Getting down to the stream was an adventure though. The ground was covered in slippery leaves, that also hid rocks and holes. After a slow and controlled descent we finally reached the stream and filled up on water.

I was a bit worried about how we’d be able to get up again. But after a lot of work we managed to get back up to our camp.

The rest of the afternoon was spend around camp and in the hammock.

When it was time to go to bed we made dinner, brushed our teeth and crawled inside. It sure was more cramped than we where used to, but I think this will be a good backpacking tent for us.

C had a restless night, and wanted to sleep on my sleeping pad. My sleeping pad is a narrow Exped Winterlite HL M. I can’t say it was a comfortable night, as it felt like she was trying to push me out of the tent.

We woke up to bird song the next morning. C wanted to get up and play, but I preferred to stay in my quilt and continue sleeping. But you can’t really control a three year old who’s filled with energy, so it was time for me too to get up. But I did stay under the quilt when I boiled water for coffee and prepared the tortillas for breakfast.

When we where done, we packed down camp. I wanted to hike some more, but C wanted to get back to the car. But I managed to persuade her that we would hike back on the opposite side of the canyon, instead of taking the shortest route back.

We continued along the ridge to find a better route down to the canyon than the one we used to get water.

When we came across a crest we startled a group of 30-something fallow deers in a valley. They run up the next hill, stopped to watch us, and then left over the next crest. It was an impressive sight, and they had been pretty close to us.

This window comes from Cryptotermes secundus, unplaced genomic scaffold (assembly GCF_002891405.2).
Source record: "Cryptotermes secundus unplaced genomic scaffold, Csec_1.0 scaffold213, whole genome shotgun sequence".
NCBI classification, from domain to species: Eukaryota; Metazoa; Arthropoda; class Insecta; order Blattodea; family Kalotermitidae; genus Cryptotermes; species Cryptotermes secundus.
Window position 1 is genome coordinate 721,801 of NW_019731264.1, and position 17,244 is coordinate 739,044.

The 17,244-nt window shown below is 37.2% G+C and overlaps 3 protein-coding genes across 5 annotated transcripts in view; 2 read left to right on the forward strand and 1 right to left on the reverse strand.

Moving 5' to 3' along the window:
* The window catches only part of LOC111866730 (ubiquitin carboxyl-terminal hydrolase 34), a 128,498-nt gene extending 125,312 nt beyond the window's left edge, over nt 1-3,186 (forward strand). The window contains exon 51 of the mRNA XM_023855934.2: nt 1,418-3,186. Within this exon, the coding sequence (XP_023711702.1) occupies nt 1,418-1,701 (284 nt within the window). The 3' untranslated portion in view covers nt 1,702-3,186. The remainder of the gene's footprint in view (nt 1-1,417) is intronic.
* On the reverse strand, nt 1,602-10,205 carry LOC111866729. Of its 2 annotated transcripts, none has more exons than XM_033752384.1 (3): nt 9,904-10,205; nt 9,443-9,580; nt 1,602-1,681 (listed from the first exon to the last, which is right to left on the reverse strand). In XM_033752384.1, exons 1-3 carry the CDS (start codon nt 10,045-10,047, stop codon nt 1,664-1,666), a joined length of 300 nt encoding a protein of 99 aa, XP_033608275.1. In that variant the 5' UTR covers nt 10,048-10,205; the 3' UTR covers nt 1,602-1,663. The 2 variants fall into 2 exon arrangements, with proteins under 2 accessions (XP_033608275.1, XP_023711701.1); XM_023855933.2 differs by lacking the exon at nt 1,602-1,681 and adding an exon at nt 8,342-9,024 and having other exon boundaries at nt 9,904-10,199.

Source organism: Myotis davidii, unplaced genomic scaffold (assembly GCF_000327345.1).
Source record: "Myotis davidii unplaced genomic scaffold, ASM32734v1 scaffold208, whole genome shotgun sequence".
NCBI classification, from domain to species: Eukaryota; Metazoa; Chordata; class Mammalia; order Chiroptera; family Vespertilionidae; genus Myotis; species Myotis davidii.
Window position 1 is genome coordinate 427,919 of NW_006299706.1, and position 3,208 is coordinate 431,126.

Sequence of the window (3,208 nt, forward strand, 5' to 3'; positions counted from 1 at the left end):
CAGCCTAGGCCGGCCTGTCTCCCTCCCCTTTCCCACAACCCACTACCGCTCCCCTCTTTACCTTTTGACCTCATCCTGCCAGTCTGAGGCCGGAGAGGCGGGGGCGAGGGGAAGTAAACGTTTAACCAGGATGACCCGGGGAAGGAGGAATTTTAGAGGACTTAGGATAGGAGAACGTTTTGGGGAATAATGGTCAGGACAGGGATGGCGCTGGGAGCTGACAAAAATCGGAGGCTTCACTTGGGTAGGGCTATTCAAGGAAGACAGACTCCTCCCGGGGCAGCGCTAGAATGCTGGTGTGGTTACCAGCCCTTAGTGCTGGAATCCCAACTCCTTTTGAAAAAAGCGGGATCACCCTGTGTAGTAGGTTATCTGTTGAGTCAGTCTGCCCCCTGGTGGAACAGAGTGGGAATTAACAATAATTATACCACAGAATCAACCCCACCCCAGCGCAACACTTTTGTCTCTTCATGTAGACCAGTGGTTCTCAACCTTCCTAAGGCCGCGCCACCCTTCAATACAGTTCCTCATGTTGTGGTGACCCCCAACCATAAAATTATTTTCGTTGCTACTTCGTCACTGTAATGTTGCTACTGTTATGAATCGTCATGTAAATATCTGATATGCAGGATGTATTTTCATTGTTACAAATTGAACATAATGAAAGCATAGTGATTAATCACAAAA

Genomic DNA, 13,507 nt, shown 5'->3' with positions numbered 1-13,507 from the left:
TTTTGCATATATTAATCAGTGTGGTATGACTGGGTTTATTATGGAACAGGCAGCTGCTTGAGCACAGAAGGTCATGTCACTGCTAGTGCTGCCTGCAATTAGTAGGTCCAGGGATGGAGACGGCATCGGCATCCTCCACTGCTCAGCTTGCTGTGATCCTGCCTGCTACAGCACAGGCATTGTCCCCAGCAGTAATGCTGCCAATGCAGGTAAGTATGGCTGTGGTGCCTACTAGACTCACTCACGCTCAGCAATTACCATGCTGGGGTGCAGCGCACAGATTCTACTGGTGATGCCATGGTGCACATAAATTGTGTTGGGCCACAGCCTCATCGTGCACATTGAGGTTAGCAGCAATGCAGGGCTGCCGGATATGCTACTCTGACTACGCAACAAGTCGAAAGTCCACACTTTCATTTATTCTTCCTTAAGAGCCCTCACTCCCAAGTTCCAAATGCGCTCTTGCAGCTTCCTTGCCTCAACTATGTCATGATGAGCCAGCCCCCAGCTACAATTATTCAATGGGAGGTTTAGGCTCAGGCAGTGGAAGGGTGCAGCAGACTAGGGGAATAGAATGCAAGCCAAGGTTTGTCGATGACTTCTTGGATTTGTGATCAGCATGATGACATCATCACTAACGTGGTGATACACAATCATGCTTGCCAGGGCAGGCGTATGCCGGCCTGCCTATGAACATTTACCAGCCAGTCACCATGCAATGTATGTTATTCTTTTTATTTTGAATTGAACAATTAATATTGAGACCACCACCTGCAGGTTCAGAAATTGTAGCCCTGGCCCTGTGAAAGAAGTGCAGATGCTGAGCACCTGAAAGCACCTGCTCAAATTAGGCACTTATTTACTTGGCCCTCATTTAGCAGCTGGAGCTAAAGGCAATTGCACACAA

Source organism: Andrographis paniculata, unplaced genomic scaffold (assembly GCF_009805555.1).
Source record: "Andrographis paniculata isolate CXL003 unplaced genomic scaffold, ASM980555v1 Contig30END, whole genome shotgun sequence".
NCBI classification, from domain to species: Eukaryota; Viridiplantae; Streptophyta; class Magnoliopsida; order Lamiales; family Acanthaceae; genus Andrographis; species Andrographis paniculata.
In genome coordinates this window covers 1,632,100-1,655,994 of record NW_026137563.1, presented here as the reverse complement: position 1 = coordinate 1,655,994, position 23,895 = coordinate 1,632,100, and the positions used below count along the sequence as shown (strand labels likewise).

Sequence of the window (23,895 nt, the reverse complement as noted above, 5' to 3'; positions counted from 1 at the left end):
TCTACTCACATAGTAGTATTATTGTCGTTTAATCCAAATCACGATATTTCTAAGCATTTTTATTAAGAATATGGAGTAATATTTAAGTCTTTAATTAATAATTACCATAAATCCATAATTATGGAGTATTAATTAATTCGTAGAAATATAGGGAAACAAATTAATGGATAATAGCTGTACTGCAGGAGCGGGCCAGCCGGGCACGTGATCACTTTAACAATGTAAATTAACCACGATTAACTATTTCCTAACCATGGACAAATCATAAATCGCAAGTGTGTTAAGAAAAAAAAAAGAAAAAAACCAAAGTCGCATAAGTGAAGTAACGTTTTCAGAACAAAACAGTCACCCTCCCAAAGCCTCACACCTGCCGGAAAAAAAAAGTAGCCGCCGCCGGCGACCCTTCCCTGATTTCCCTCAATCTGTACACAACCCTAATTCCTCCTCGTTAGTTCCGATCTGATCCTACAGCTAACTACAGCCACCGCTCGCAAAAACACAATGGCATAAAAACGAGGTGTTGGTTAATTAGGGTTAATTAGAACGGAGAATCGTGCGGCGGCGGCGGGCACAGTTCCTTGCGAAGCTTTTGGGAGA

We continued along the ridge, and when we reached the place where we had camped last year, we stumbled upon the herd of deers again. This time they didn’t see us, and we slowly sneaked closer to watch them. Eventually they saw us, and ran away across the ridge. When they had come pretty far from us they turned down on a trail leading to the canyon, and one by one they passed between the trees. It was like something from a Disney film.

We took a closer trail down to the canyon. We then crossed the stream on a fallen log, and continued on a trail. We walked up to the opposite ridge and continued back towards the car. The trees where even larger on this side. The place felt magical.

C was beginning to get tired on the last stretch, and wanted me to carry her at first. But with a little play and admiring the surroundings she continued to hike back to the car.

It was a great trip, and I really love this place. I want to get back here soon again.

Day hike at Stora Mosse National park

A few weeks ago I took C with me to Stora Mosse National Park, about an hours drive north of Växjö. I’ve been here before, and last March I camped here.